The overall mission of ADPP Mozambique is to promote the equitable social and economic development of the people of Mozambique, and in particular of those in the most vulnerable position – children, orphans and the rural poor, especially women and girls – in order to ensure that they can participate on equal terms in the development of their country and enjoy their human rights to the fullest.
The strategy of ADPP Mozambique is based on Solidary Humanism. They work with people and communities at grassroots level, among the people and with the people. This is done fighting shoulder to shoulder with The Poor and through an approach that combines various crosscutting themes, including literacy, health and gender issues.
ADPP believes that real change happens in the minds and hearts of people, in the interaction with others and within the social and cultural context of a given community. Every person counts and therefore whole communities are mobilized in order to achieve sustainable results.
DAPP – Development Aid from People to People – in Zambia runs 10 Child Aid Projects, 5 HOPE projects, a Children’s Town, TCE – Total Control of the Epidemic in 3 areas each with 100,000 people, a Teacher Training College, operates 35 second hand clothes shops across the country and over 100 Farmer’s Clubs. All programs are based on the holistic development of the local communities, which is seen as the key to reaching sustainable results in each of the program areas.
DAPP strives, through the implementation of its projects, to work with the needy by providing knowledge, skills and tools that empower them and their families to face and overcome the challenges of everyday life, and thereby improving their livelihoods.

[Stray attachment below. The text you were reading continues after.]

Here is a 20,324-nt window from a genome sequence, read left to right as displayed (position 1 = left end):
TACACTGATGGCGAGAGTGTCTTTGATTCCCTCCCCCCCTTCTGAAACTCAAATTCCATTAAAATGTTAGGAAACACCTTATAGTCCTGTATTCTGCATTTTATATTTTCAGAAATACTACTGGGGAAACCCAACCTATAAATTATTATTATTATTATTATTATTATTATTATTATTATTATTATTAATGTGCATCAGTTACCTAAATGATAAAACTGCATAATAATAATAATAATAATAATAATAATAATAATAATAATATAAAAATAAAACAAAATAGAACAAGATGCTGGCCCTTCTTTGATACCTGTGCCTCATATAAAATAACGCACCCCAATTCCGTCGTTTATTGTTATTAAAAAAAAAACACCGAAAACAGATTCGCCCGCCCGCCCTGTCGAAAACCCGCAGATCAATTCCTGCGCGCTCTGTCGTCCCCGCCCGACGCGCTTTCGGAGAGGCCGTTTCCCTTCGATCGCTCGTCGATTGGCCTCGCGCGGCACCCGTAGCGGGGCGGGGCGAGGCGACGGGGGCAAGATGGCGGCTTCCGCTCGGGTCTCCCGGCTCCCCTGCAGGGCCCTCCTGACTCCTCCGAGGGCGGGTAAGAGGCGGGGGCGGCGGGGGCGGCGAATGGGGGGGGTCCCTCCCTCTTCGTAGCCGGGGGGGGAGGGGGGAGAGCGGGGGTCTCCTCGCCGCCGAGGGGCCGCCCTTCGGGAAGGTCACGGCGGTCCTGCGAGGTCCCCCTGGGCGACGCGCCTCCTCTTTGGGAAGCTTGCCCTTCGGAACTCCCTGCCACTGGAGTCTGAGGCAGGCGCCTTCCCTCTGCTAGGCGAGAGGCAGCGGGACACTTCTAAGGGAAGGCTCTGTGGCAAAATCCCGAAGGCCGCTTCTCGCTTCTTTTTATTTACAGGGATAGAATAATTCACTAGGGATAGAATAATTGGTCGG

DAPP in Zambia has over the past 20 years adopted a slogan “Fighting shoulder to shoulder with The Poor” and wants to see people themselves become the driving force in development.
Currently, Development Aid from People to People in Zambia in collaboration with the Government of the Republic of Zambia and other local and international partners in development is implementing 23 projects reaching approximately 1 million Zambians.
“We do not engage in a struggle against an abstract phenomena called poverty. We do engage in the concrete struggle side by side with the people, who are The Poor.”
The objective of DAPP in Malawi is to promote social and economic development. Presently, the DAPP projects are focused on four of the pressing development issues in Malawi:
• Improving food-security and economic growth
• Increasing access to quality education
• Improving children’s conditions
• Fighting HIV and AIDS DAPP
DAPP Malawi currently operates a total of 16 projects, employs more than 650 staff and benefit more than one million people. Among the projects are four teacher training colleges with approximately 1,100 students, Farmers Club Projects which benefits more than 50,000 small holder farmers, a Child Aid project benefiting over 50,000 people, Total Control of the Epidemic programs covering 400,000 people with counselling and mobilization to control HIV and AIDS - and a Vocational School with 6,000 students being trained since the establishment in 1997.
Visit http://www.humana.org for more information!